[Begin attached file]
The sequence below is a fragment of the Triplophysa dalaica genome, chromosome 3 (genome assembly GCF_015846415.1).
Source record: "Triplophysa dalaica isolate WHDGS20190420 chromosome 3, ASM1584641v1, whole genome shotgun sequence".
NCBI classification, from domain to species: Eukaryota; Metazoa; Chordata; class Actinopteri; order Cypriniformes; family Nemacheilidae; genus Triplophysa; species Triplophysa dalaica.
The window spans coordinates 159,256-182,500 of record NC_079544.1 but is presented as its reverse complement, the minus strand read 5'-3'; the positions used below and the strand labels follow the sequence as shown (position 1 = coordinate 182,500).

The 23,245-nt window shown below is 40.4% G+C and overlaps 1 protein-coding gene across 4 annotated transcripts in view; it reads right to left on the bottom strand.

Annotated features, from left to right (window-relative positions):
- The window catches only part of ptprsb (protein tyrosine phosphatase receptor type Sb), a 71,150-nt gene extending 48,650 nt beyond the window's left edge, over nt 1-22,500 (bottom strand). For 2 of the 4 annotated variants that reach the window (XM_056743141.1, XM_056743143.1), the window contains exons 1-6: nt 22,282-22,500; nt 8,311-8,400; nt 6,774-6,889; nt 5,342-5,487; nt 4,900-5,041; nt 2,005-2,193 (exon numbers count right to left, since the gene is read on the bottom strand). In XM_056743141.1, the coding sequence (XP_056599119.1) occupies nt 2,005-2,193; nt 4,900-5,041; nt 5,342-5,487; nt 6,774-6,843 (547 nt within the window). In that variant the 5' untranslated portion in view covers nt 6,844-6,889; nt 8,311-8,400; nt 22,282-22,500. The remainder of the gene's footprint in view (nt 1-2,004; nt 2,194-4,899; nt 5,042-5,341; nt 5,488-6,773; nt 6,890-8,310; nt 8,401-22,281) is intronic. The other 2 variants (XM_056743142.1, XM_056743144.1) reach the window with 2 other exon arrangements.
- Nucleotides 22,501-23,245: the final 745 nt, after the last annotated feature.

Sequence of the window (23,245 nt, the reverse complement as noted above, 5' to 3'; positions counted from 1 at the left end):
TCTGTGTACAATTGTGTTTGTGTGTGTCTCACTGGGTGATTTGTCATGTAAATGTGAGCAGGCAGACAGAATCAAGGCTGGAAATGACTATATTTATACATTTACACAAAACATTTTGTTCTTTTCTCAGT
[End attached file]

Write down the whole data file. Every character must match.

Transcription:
The sequence below is a fragment of the Triplophysa dalaica genome, chromosome 3 (genome assembly GCF_015846415.1).
Source record: "Triplophysa dalaica isolate WHDGS20190420 chromosome 3, ASM1584641v1, whole genome shotgun sequence".
NCBI classification, from domain to species: Eukaryota; Metazoa; Chordata; class Actinopteri; order Cypriniformes; family Nemacheilidae; genus Triplophysa; species Triplophysa dalaica.
The window spans coordinates 159,256-182,500 of record NC_079544.1 but is presented as its reverse complement, the minus strand read 5'-3'; the positions used below and the strand labels follow the sequence as shown (position 1 = coordinate 182,500).

The 23,245-nt window shown below is 40.4% G+C and overlaps 1 protein-coding gene across 4 annotated transcripts in view; it reads right to left on the bottom strand.

Annotated features, from left to right (window-relative positions):
- The window catches only part of ptprsb (protein tyrosine phosphatase receptor type Sb), a 71,150-nt gene extending 48,650 nt beyond the window's left edge, over nt 1-22,500 (bottom strand). For 2 of the 4 annotated variants that reach the window (XM_056743141.1, XM_056743143.1), the window contains exons 1-6: nt 22,282-22,500; nt 8,311-8,400; nt 6,774-6,889; nt 5,342-5,487; nt 4,900-5,041; nt 2,005-2,193 (exon numbers count right to left, since the gene is read on the bottom strand). In XM_056743141.1, the coding sequence (XP_056599119.1) occupies nt 2,005-2,193; nt 4,900-5,041; nt 5,342-5,487; nt 6,774-6,843 (547 nt within the window). In that variant the 5' untranslated portion in view covers nt 6,844-6,889; nt 8,311-8,400; nt 22,282-22,500. The remainder of the gene's footprint in view (nt 1-2,004; nt 2,194-4,899; nt 5,042-5,341; nt 5,488-6,773; nt 6,890-8,310; nt 8,401-22,281) is intronic. The other 2 variants (XM_056743142.1, XM_056743144.1) reach the window with 2 other exon arrangements.
- Nucleotides 22,501-23,245: the final 745 nt, after the last annotated feature.

Sequence of the window (23,245 nt, the reverse complement as noted above, 5' to 3'; positions counted from 1 at the left end):
TCTGTGTACAATTGTGTTTGTGTGTGTCTCACTGGGTGATTTGTCATGTAAATGTGAGCAGGCAGACAGAATCAAGGCTGGAAATGACTATATTTATACATTTACACAAAACATTTTGTTCTTTTCTCAGT